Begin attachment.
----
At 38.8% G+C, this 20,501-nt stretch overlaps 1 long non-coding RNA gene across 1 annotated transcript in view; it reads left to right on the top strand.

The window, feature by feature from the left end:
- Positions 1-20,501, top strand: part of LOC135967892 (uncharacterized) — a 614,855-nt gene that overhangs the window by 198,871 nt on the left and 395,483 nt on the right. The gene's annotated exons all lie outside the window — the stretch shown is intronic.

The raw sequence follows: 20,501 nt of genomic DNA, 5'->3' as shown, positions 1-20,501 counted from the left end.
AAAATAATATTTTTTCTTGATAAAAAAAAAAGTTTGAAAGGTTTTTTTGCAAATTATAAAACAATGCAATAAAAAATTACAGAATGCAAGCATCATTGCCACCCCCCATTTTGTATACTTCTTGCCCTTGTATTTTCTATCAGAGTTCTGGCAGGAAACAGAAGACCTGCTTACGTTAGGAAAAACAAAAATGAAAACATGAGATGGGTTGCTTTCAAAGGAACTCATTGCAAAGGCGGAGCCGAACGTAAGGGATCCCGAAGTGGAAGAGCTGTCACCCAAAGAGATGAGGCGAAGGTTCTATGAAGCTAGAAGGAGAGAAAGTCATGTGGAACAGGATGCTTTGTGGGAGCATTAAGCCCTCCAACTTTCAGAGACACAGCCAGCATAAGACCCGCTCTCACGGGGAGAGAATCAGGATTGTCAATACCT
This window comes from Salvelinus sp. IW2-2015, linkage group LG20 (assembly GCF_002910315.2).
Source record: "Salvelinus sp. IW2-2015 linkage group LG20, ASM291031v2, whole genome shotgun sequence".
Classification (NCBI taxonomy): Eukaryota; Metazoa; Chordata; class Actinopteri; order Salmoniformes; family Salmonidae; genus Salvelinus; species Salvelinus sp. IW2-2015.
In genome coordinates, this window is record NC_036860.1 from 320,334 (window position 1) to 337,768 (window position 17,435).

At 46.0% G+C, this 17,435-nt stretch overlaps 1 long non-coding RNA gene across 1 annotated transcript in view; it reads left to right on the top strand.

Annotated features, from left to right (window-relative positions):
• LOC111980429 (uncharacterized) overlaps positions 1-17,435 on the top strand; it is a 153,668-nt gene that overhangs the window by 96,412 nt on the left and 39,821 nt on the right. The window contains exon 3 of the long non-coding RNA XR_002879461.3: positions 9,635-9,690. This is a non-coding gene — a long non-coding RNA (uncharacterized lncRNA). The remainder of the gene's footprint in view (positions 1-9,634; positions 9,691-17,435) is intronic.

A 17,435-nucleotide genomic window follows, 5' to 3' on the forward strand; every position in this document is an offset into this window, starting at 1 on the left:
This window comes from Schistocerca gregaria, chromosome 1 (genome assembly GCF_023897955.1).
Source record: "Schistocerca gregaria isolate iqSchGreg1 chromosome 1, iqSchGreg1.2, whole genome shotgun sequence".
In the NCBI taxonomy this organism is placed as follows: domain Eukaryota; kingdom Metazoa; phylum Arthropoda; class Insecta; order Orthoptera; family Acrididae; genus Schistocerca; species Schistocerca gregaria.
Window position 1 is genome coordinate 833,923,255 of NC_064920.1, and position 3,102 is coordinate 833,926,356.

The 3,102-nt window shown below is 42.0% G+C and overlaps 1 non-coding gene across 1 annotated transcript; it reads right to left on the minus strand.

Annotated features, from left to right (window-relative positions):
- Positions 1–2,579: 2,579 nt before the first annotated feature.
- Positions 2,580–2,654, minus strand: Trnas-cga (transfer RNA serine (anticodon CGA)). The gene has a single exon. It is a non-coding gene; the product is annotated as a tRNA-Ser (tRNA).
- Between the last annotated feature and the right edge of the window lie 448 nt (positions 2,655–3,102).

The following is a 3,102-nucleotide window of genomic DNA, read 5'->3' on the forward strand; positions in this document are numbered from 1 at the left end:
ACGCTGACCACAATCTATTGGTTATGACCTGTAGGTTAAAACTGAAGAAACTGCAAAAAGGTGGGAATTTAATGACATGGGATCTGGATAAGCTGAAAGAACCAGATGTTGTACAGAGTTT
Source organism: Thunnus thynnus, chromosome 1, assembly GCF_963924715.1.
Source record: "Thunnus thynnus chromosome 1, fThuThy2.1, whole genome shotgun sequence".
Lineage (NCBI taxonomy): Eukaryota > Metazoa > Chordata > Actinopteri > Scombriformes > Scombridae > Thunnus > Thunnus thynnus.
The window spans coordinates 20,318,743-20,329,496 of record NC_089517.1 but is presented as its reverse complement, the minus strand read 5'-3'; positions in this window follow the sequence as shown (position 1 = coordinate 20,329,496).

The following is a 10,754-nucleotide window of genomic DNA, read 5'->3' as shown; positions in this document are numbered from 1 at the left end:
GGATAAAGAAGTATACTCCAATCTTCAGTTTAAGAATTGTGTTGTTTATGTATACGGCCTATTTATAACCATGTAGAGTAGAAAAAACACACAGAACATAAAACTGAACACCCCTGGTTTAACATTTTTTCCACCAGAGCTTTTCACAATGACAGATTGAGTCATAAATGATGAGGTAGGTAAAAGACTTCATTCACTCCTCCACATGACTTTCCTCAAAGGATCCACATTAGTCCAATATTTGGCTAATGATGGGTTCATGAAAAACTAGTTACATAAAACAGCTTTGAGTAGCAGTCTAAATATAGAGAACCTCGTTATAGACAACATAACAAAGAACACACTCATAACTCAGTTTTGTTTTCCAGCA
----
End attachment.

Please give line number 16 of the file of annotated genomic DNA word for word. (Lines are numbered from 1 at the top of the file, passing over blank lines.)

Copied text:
In the NCBI taxonomy this organism is placed as follows: domain Eukaryota; kingdom Metazoa; phylum Arthropoda; class Insecta; order Orthoptera; family Acrididae; genus Schistocerca; species Schistocerca gregaria.